It’s not uncommon for someone to have so many online accounts, they can’t remember them all off the top of their head. Between customer accounts on e-commerce sites to forum memberships and community platforms, it isn’t easy to keep track of which websites have your information.
While you usually don’t have to worry too much about keeping all of your online accounts active, you do need to worry about data breaches. It’s likely you justifiably don’t remember if your MySpace account was ever deleted, for instance.
So how do you know when a data breach has affected you when you can’t remember your own accounts? Luckily, there’s a site that will tell you if you got “pwned”.
What Does It Mean to Get Pwned?
Anyone that played a lot of games back in the 2000s remembers the term “being pwned.” This video game slang meant someone got defeated—deriving from a common typo of “owned” because of keyboard layouts.
Nowadays, getting pwned implies something more severe than losing an online match.
The term “pwned” now refers to instances when someone’s account has fallen victim to a data breach. It comes from the popular website, Have I Been Pwned?
The site’s purpose is to help users discover if their email address or phone numbers were part of a data breach and which sites leaked their information. It’s a valuable resource that offers some startling results to any interested parties.
How Does Data Leak?
There are many ways in which data breaches leak your private information. Although your personal details don’t seem so significant, information is incredibly valuable. While some events are deliberate, a large portion of them are unintentional.
Some common examples of data breaches are:
- Intentional selling of information.
- Theft or loss of data storage devices (hard drives, laptops, USB).
- Unauthorized access to administrative accounts, i.e. leaving company devices logged in and unsupervised or forgetting to log out of accounts on shared computers.
- Accidental transfer of files to the wrong individual(s).
- Hackers or malicious software.
Do Data Breaches Really Matter?
If everything seems to be fine in your digital life, is it worth the effort of looking it up? Absolutely.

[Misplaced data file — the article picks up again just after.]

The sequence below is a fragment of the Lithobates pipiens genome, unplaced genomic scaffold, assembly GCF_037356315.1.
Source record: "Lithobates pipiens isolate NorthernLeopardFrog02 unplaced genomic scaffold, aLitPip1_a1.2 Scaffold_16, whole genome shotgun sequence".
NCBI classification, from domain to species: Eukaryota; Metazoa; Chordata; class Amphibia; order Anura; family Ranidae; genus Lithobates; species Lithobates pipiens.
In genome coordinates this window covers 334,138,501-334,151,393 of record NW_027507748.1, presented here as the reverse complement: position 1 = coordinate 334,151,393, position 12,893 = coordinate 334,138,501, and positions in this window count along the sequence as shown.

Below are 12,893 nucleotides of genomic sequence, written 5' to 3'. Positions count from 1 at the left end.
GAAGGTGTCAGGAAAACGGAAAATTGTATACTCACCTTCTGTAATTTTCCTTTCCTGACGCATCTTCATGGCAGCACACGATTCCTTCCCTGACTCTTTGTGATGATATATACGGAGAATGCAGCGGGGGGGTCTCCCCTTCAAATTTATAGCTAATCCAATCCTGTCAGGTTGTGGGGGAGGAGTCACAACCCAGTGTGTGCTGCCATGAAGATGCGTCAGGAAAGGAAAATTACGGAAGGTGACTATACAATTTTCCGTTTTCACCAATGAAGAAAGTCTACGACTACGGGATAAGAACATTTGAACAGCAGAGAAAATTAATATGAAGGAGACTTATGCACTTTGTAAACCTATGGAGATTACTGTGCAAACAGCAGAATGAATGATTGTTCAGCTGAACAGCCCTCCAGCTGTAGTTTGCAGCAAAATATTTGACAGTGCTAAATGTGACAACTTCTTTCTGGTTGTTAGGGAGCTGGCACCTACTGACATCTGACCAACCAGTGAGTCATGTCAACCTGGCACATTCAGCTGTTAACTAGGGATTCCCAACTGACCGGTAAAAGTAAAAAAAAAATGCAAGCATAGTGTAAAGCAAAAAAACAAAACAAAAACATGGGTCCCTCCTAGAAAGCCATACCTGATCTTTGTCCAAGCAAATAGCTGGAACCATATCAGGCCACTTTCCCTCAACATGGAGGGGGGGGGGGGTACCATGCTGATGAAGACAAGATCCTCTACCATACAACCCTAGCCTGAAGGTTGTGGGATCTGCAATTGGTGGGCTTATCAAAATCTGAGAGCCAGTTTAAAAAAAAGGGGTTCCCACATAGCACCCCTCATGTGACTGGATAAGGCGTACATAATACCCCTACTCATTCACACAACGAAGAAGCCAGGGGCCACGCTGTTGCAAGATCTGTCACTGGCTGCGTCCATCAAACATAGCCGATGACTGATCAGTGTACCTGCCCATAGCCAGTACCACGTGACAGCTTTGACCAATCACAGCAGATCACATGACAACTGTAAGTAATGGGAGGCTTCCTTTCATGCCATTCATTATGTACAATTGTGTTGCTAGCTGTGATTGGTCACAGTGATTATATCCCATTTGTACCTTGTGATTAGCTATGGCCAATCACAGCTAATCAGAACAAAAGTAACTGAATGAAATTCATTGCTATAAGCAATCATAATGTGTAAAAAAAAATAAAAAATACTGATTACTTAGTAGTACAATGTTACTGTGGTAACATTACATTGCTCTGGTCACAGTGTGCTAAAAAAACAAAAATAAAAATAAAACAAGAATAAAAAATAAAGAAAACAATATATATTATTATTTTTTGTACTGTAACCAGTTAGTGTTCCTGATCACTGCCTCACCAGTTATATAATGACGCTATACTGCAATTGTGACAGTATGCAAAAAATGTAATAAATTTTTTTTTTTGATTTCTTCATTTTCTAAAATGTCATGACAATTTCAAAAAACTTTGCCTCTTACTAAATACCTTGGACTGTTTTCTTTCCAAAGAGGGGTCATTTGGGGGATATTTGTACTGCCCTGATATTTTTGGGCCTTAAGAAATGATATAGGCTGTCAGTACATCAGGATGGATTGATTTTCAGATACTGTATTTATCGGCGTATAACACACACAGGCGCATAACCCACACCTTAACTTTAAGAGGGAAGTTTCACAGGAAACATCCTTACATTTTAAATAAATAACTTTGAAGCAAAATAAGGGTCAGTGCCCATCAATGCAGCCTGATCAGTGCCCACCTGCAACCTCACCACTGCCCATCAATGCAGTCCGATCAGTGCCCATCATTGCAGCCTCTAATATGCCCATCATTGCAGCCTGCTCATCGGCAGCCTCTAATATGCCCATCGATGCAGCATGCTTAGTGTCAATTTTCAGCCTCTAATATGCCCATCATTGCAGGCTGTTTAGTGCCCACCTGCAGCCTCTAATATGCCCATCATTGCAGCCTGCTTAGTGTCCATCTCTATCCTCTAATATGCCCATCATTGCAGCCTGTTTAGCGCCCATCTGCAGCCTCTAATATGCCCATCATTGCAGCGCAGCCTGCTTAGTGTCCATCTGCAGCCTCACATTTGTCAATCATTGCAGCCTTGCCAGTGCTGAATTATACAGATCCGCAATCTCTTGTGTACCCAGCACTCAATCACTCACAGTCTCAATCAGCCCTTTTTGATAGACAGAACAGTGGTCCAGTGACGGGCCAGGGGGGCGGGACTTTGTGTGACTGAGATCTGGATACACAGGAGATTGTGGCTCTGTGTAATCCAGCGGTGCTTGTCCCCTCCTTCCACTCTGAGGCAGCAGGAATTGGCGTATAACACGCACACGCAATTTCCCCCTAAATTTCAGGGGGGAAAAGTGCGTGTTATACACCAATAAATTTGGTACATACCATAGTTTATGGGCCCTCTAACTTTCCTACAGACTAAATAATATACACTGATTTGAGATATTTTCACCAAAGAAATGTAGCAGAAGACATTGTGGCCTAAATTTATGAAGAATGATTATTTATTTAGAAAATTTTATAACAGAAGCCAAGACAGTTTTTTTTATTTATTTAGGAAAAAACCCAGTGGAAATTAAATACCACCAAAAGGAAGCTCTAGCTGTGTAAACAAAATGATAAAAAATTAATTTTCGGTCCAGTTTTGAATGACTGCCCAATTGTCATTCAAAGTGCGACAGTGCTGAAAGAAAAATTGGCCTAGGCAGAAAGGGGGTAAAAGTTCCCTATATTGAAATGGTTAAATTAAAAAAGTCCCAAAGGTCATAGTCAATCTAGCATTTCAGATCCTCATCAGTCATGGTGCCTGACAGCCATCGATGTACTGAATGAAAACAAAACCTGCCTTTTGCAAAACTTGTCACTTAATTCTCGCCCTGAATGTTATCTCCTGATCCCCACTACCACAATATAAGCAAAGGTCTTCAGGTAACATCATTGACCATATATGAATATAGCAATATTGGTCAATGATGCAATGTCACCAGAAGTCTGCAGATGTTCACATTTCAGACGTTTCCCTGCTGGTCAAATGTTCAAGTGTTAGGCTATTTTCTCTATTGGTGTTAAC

It’s good to know who has your personal details and retain some ownership over your private information. Aside from maintaining your security, there are some scary reasons why you’d want to look this information up.
It’s surprising to learn the sites that compromised your data—from major social media sites to textbook rental shops. No matter how trivial the breach seems to be, you should take it seriously.
Even if you aren’t worried about someone gaining access to that shopping account you made back in 2009, you need to consider the exact details they could get from these breaches.
Do your best to protect sensitive information, such as addresses and passwords. This advice is especially relevant if you are someone who reuses passwords (which we advise against). If you use the exact login details for everything, someone just needs to get your Twitter login to access your bank information.
Seemingly minor things (like your date of birth or answers to security questions) may help gain access to more meaningful data.
How Do I Find Out If My Data’s Been Leaked?
Have I Been Pwned? offers a quick and easy solution to finding out which of your accounts faced data leaks.
Using the tool is incredibly simple: all you need to do is type your phone number or email address into the search box.
While the site asks for donations, using the platform itself is entirely free and requires no registration at all.
Once you type in your details, it will let you know if your information was involved in a data breach or not. It will offer a list of compromised accounts and some details about when, how, why, and where it happened. It’s an eye-opening experience!
Checking for compromised information is something you should do more than once. Exploring potential breaches every few months is a great way to stay on top of security risks before they have time to do a lot of damage.
What Do I Do With This Information?
After finding out which data breaches involved your personal accounts, it’s time to take some action. You should not idly stand by with this information and not do anything to help secure compromised accounts. So what can you do?
Change Your Passwords
If this platform indicates any of your accounts were part of a data breach, take some immediate action with your passwords.
The earlier you address the compromised information, the less time cybercriminals have access to it. Aside from changing passwords on compromised accounts, consider what other platforms share those passwords and change them as well.
If you find passwords difficult to remember, consider trying out a password manager.
Revise Your Login Credentials
While many people do share passwords between accounts, this should be a wake-up call to stop.
Do not reuse passwords, especially with accounts attached to sensitive information like banking numbers or your SSN.
Take some time to revisit some of your old passwords and improve them as well. There are many different techniques to create a strong password—you can even use dice.
Delete Unused Accounts
If a site faces multiple breaches, it may be a sign that its security measures are inadequate.
You should never hand your information over to platforms you can’t trust.
You always have the option to delete your profiles too. While helpful, remember that many sites continue to hold some information anyway. Your best option is to avoid creating accounts on sketchy sites, to begin with.
Is It Worth Finding Out if I Was Pwned?
While ignorance is bliss, ignoring potential security threats is not a smart decision. When data breaches involve your personal information, you should know about it.
Learning more about how data breaches work and taking action on compromised accounts is vital to practice internet safety.